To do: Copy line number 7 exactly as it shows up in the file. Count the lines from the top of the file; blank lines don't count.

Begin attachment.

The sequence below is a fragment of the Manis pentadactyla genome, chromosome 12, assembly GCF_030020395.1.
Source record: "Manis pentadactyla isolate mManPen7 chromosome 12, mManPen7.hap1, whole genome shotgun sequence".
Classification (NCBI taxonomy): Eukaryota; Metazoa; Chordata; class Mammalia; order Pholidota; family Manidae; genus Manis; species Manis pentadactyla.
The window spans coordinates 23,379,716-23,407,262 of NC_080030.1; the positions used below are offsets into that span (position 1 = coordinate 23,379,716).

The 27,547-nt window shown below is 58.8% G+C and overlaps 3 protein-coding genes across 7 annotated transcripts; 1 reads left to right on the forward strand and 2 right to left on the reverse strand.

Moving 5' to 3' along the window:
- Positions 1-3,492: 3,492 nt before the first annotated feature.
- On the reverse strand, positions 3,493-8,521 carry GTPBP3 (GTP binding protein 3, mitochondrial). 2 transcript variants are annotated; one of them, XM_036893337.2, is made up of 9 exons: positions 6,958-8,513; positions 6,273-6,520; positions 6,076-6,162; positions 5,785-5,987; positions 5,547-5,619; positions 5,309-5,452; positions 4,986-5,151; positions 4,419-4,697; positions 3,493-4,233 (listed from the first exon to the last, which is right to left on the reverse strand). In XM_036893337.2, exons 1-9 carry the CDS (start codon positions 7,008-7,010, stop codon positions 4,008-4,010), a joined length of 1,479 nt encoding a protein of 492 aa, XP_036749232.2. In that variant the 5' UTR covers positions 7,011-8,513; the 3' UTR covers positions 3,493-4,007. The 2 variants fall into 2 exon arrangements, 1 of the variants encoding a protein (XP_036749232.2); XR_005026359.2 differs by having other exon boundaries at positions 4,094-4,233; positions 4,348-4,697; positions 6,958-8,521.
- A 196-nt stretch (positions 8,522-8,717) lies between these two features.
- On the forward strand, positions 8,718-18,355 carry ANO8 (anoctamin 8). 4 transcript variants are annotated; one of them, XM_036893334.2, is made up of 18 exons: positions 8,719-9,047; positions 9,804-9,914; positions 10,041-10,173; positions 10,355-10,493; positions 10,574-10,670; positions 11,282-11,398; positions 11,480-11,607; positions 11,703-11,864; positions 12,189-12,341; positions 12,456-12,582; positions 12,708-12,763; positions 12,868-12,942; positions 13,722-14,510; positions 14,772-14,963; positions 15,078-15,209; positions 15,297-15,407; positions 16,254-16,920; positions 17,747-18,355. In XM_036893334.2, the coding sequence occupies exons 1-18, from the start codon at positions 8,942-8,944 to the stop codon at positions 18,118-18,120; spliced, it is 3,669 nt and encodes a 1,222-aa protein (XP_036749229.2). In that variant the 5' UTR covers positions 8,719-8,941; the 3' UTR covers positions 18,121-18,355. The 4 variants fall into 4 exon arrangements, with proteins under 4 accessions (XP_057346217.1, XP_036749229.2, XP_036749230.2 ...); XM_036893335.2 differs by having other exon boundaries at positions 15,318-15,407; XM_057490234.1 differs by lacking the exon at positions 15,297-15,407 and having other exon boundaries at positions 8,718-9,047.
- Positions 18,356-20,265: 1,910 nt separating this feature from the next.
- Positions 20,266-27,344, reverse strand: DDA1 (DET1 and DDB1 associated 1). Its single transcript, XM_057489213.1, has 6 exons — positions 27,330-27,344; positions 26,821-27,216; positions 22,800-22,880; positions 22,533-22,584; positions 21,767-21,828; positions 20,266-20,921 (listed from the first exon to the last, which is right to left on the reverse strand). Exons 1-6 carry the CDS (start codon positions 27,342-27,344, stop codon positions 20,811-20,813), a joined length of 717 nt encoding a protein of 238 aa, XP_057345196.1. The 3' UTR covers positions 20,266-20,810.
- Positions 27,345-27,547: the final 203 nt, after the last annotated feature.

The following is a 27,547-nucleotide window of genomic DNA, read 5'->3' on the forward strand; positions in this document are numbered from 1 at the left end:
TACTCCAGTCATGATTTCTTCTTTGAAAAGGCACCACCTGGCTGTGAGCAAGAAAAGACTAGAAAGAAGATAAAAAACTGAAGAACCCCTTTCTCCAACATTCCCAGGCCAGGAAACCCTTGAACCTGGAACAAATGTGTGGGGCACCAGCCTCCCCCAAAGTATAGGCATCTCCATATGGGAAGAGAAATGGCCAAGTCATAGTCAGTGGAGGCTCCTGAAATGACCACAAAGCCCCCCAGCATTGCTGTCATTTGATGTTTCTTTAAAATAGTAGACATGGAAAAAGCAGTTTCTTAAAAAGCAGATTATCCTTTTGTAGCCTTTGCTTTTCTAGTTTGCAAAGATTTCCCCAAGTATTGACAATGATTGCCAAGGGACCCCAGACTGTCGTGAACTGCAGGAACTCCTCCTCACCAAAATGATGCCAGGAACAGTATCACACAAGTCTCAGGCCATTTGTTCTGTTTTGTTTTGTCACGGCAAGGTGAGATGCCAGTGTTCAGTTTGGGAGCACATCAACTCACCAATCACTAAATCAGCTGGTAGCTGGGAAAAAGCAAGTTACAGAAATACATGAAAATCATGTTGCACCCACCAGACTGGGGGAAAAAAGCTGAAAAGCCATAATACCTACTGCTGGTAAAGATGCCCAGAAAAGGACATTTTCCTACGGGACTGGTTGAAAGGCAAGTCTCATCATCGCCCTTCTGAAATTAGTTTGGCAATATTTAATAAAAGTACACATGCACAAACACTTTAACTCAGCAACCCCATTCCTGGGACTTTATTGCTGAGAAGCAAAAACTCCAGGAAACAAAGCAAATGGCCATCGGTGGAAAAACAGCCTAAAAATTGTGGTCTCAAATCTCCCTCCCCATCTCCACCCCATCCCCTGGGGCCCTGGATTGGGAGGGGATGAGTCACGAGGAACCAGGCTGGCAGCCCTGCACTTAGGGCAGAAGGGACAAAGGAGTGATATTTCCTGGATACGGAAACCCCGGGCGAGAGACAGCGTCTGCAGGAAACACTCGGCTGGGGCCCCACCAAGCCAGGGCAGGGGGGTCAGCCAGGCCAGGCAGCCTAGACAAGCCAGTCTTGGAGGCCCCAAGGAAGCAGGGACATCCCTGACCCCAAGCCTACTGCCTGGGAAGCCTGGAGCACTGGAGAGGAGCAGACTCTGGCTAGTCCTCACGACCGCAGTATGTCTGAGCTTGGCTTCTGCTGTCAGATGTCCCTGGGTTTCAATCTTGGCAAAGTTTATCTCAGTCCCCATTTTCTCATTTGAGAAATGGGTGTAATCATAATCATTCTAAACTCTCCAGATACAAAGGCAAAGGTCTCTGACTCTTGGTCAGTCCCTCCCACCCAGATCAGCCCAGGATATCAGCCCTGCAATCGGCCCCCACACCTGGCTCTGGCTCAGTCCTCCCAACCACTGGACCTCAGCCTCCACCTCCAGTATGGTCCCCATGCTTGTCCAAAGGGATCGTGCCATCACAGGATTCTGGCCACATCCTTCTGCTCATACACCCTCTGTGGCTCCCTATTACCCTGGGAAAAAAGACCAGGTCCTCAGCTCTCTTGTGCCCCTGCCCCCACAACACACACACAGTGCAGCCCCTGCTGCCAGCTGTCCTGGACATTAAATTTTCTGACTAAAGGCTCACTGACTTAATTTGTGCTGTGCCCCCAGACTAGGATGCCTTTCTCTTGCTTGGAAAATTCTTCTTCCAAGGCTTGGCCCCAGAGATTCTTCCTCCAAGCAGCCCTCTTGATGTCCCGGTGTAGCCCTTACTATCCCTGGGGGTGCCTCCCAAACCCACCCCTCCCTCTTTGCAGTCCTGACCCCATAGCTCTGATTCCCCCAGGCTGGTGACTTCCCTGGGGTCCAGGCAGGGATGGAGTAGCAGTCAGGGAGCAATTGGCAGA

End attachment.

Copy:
- Positions 1-3,492: 3,492 nt before the first annotated feature.